For example, subways are generally known to be good terrorist targets. What's the security level on subways? In Boston and NY, it's a bunch of signs saying "if you see something, say something" and "we reserve the right in principle to search your bags (penalty for refusal: leaving the subway)".
Intercity trains are sometimes suggested to be terrorist targets (I'm not sure whether they are). What's the security level on Amtrak? Well, I've seen K9 teams at Penn station. I've noticed that K9 teams are a damn sight less intrusive than airport security (and K9 dogs are a damn sight cuter than X-rays).
Besides, you just can't kill that many people on the subway. A single bomb on a 747 can kill 400 people... and with a single gun you could kill thousands. (A knife probably isn't good enough any more since folks will fight back, but with an assault rifle you can probably kill anyone who tries.)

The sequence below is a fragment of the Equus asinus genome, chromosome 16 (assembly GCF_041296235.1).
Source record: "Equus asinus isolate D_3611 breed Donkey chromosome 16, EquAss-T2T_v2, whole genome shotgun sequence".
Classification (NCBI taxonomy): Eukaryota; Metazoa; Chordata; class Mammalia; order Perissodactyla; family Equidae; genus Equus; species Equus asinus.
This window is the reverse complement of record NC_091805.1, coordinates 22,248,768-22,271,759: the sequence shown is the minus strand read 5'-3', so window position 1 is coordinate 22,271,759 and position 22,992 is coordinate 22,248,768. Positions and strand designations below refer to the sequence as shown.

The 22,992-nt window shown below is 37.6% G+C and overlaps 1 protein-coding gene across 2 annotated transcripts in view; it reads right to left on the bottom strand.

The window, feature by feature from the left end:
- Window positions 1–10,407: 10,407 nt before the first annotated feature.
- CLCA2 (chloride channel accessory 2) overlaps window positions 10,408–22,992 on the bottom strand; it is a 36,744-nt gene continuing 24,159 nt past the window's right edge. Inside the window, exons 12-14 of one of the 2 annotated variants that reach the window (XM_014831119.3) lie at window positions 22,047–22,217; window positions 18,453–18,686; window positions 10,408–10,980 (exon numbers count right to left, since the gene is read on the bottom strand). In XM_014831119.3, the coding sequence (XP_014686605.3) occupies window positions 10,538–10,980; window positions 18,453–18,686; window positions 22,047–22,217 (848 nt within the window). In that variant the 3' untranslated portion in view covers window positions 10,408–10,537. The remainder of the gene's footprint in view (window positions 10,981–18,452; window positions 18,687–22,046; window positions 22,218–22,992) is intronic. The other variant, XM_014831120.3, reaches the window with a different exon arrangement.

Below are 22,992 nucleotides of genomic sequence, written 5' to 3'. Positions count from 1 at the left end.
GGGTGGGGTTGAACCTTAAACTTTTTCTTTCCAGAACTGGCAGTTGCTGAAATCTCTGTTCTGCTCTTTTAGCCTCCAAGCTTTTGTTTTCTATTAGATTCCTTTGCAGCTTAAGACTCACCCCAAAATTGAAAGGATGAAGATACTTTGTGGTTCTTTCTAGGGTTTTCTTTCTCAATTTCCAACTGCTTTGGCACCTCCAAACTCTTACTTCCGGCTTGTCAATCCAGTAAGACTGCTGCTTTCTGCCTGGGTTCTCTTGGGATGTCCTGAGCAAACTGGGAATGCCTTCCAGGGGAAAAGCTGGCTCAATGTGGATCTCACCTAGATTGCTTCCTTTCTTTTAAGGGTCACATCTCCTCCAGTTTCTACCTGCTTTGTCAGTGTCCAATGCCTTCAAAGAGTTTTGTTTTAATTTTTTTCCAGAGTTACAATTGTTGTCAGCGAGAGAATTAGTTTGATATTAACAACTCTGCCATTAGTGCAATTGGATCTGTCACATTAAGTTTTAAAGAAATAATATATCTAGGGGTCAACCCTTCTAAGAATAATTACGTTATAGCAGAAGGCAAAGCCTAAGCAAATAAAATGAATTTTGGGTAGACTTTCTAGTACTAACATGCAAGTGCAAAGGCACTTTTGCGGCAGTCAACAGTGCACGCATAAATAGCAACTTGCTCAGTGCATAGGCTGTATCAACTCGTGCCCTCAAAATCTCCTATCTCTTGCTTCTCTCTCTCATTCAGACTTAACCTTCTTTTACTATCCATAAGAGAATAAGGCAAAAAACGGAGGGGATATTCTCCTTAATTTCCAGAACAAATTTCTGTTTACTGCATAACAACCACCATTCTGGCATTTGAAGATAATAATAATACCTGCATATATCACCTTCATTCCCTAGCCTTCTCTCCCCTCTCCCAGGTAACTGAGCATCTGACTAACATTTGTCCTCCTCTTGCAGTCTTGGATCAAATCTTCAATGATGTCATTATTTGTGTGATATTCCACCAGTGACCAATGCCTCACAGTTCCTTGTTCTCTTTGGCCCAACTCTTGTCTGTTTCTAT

Chomsky and Edward Herman go over this in detail in "Manufacturing Consent" (http://en.wikipedia.org/wiki/Manufacturing_Consent:_The_Poli...).
When the public starts to see it for what it is, it will lose its effect, and the playwrights will have to find a new tactic.
Mind you, I agree that the TSA introduces unprecedented invasions of personal privacy. And I agree that it should be shut down on those grounds. But making the point that TSA kills because it incentivizes driving is silly.
What else is stupid? Privatized Airports. Besides security and fleet maintenance concerns, this sounds like a recipe for monopolistic airport practices, ie, come to Hartsfield Jackson, an airport paid for with tax-payer dollars. I'm not saying that public airports are run like well oiled machines, but I'd rather roll back one stupid administration than throw the baby out with the bathwater.
The former seems pretty sensible to me, the latter seems a bit crazy.
I guess the other problem is this: there's no doubt a bunch of Al Qaeda-ish folks sitting around right now plotting how to kill people. A big sudden announcement that "guess what? you won't have to take your shoes off any more" might just give 'em the idea.